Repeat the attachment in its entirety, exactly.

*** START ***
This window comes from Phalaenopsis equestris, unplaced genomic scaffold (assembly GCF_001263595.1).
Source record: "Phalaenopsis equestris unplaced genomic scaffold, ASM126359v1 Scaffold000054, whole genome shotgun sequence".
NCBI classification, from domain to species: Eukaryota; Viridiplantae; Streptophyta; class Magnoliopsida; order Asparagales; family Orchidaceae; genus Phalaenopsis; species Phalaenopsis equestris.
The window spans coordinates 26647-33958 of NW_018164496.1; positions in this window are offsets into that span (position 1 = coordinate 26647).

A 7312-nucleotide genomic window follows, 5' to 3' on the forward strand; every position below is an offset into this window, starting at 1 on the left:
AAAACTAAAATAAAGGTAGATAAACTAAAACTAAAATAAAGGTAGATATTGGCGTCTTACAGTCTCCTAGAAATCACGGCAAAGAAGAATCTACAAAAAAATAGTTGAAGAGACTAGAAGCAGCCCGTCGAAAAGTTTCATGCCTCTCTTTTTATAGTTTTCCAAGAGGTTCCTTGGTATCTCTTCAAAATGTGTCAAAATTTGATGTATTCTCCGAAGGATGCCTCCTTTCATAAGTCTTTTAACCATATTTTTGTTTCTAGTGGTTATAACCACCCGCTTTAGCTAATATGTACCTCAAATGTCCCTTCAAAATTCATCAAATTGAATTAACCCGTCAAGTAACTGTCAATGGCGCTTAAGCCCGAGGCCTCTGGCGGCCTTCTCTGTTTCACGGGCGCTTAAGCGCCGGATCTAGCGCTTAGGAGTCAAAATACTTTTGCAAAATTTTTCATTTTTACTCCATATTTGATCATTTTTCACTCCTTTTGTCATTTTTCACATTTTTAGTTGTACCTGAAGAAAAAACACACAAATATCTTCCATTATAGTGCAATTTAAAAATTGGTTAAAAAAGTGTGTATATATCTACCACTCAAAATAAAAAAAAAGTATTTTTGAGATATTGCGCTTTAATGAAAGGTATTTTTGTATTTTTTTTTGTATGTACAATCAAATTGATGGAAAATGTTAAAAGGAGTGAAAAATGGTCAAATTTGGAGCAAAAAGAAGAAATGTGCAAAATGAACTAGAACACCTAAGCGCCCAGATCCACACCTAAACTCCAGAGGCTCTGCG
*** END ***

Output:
This window comes from Phalaenopsis equestris, unplaced genomic scaffold (assembly GCF_001263595.1).
Source record: "Phalaenopsis equestris unplaced genomic scaffold, ASM126359v1 Scaffold000054, whole genome shotgun sequence".
NCBI classification, from domain to species: Eukaryota; Viridiplantae; Streptophyta; class Magnoliopsida; order Asparagales; family Orchidaceae; genus Phalaenopsis; species Phalaenopsis equestris.
The window spans coordinates 26647-33958 of NW_018164496.1; positions in this window are offsets into that span (position 1 = coordinate 26647).

A 7312-nucleotide genomic window follows, 5' to 3' on the forward strand; every position below is an offset into this window, starting at 1 on the left:
AAAACTAAAATAAAGGTAGATAAACTAAAACTAAAATAAAGGTAGATATTGGCGTCTTACAGTCTCCTAGAAATCACGGCAAAGAAGAATCTACAAAAAAATAGTTGAAGAGACTAGAAGCAGCCCGTCGAAAAGTTTCATGCCTCTCTTTTTATAGTTTTCCAAGAGGTTCCTTGGTATCTCTTCAAAATGTGTCAAAATTTGATGTATTCTCCGAAGGATGCCTCCTTTCATAAGTCTTTTAACCATATTTTTGTTTCTAGTGGTTATAACCACCCGCTTTAGCTAATATGTACCTCAAATGTCCCTTCAAAATTCATCAAATTGAATTAACCCGTCAAGTAACTGTCAATGGCGCTTAAGCCCGAGGCCTCTGGCGGCCTTCTCTGTTTCACGGGCGCTTAAGCGCCGGATCTAGCGCTTAGGAGTCAAAATACTTTTGCAAAATTTTTCATTTTTACTCCATATTTGATCATTTTTCACTCCTTTTGTCATTTTTCACATTTTTAGTTGTACCTGAAGAAAAAACACACAAATATCTTCCATTATAGTGCAATTTAAAAATTGGTTAAAAAAGTGTGTATATATCTACCACTCAAAATAAAAAAAAAGTATTTTTGAGATATTGCGCTTTAATGAAAGGTATTTTTGTATTTTTTTTTGTATGTACAATCAAATTGATGGAAAATGTTAAAAGGAGTGAAAAATGGTCAAATTTGGAGCAAAAAGAAGAAATGTGCAAAATGAACTAGAACACCTAAGCGCCCAGATCCACACCTAAACTCCAGAGGCTCTGCG